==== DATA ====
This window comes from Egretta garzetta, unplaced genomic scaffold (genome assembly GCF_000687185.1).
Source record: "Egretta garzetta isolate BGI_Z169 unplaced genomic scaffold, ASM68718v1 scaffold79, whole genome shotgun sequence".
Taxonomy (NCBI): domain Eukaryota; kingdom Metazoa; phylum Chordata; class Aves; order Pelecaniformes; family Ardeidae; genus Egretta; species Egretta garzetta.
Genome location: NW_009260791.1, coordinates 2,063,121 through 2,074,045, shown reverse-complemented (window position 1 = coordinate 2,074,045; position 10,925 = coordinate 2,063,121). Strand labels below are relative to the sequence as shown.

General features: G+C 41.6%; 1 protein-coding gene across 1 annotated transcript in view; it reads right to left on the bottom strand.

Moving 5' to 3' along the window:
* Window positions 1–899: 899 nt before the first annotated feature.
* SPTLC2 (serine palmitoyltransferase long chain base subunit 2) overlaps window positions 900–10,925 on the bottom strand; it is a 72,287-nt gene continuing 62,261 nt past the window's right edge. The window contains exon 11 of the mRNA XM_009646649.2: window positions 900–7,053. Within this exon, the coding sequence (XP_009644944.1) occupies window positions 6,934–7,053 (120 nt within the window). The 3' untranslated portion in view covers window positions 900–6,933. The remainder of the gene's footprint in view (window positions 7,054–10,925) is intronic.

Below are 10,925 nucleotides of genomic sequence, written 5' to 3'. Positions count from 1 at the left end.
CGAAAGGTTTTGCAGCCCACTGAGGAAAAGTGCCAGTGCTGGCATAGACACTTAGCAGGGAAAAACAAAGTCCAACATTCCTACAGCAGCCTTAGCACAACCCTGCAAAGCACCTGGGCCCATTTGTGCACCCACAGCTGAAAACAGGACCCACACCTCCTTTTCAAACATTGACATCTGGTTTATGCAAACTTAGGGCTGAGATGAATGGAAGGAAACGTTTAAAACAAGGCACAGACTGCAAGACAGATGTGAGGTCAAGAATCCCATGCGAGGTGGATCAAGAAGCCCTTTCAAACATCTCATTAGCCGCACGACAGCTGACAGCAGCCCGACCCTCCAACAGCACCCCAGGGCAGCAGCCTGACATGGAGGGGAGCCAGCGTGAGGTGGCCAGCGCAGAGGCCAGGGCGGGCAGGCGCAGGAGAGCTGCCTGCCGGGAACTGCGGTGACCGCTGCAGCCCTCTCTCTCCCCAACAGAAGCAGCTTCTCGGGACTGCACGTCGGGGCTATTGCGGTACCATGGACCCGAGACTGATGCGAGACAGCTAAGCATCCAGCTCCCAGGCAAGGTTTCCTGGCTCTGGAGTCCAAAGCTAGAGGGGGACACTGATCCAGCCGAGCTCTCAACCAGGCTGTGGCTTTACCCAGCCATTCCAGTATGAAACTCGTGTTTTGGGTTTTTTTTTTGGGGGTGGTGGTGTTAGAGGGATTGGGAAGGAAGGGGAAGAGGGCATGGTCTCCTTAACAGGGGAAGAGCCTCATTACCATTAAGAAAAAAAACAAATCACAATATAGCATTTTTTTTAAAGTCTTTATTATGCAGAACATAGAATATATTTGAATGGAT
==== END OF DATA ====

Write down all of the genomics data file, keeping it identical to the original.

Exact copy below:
This window comes from Egretta garzetta, unplaced genomic scaffold (genome assembly GCF_000687185.1).
Source record: "Egretta garzetta isolate BGI_Z169 unplaced genomic scaffold, ASM68718v1 scaffold79, whole genome shotgun sequence".
Taxonomy (NCBI): domain Eukaryota; kingdom Metazoa; phylum Chordata; class Aves; order Pelecaniformes; family Ardeidae; genus Egretta; species Egretta garzetta.
Genome location: NW_009260791.1, coordinates 2,063,121 through 2,074,045, shown reverse-complemented (window position 1 = coordinate 2,074,045; position 10,925 = coordinate 2,063,121). Strand labels below are relative to the sequence as shown.

General features: G+C 41.6%; 1 protein-coding gene across 1 annotated transcript in view; it reads right to left on the bottom strand.

Moving 5' to 3' along the window:
* Window positions 1–899: 899 nt before the first annotated feature.
* SPTLC2 (serine palmitoyltransferase long chain base subunit 2) overlaps window positions 900–10,925 on the bottom strand; it is a 72,287-nt gene continuing 62,261 nt past the window's right edge. The window contains exon 11 of the mRNA XM_009646649.2: window positions 900–7,053. Within this exon, the coding sequence (XP_009644944.1) occupies window positions 6,934–7,053 (120 nt within the window). The 3' untranslated portion in view covers window positions 900–6,933. The remainder of the gene's footprint in view (window positions 7,054–10,925) is intronic.

Below are 10,925 nucleotides of genomic sequence, written 5' to 3'. Positions count from 1 at the left end.
CGAAAGGTTTTGCAGCCCACTGAGGAAAAGTGCCAGTGCTGGCATAGACACTTAGCAGGGAAAAACAAAGTCCAACATTCCTACAGCAGCCTTAGCACAACCCTGCAAAGCACCTGGGCCCATTTGTGCACCCACAGCTGAAAACAGGACCCACACCTCCTTTTCAAACATTGACATCTGGTTTATGCAAACTTAGGGCTGAGATGAATGGAAGGAAACGTTTAAAACAAGGCACAGACTGCAAGACAGATGTGAGGTCAAGAATCCCATGCGAGGTGGATCAAGAAGCCCTTTCAAACATCTCATTAGCCGCACGACAGCTGACAGCAGCCCGACCCTCCAACAGCACCCCAGGGCAGCAGCCTGACATGGAGGGGAGCCAGCGTGAGGTGGCCAGCGCAGAGGCCAGGGCGGGCAGGCGCAGGAGAGCTGCCTGCCGGGAACTGCGGTGACCGCTGCAGCCCTCTCTCTCCCCAACAGAAGCAGCTTCTCGGGACTGCACGTCGGGGCTATTGCGGTACCATGGACCCGAGACTGATGCGAGACAGCTAAGCATCCAGCTCCCAGGCAAGGTTTCCTGGCTCTGGAGTCCAAAGCTAGAGGGGGACACTGATCCAGCCGAGCTCTCAACCAGGCTGTGGCTTTACCCAGCCATTCCAGTATGAAACTCGTGTTTTGGGTTTTTTTTTTGGGGGTGGTGGTGTTAGAGGGATTGGGAAGGAAGGGGAAGAGGGCATGGTCTCCTTAACAGGGGAAGAGCCTCATTACCATTAAGAAAAAAAACAAATCACAATATAGCATTTTTTTTAAAGTCTTTATTATGCAGAACATAGAATATATTTGAATGGAT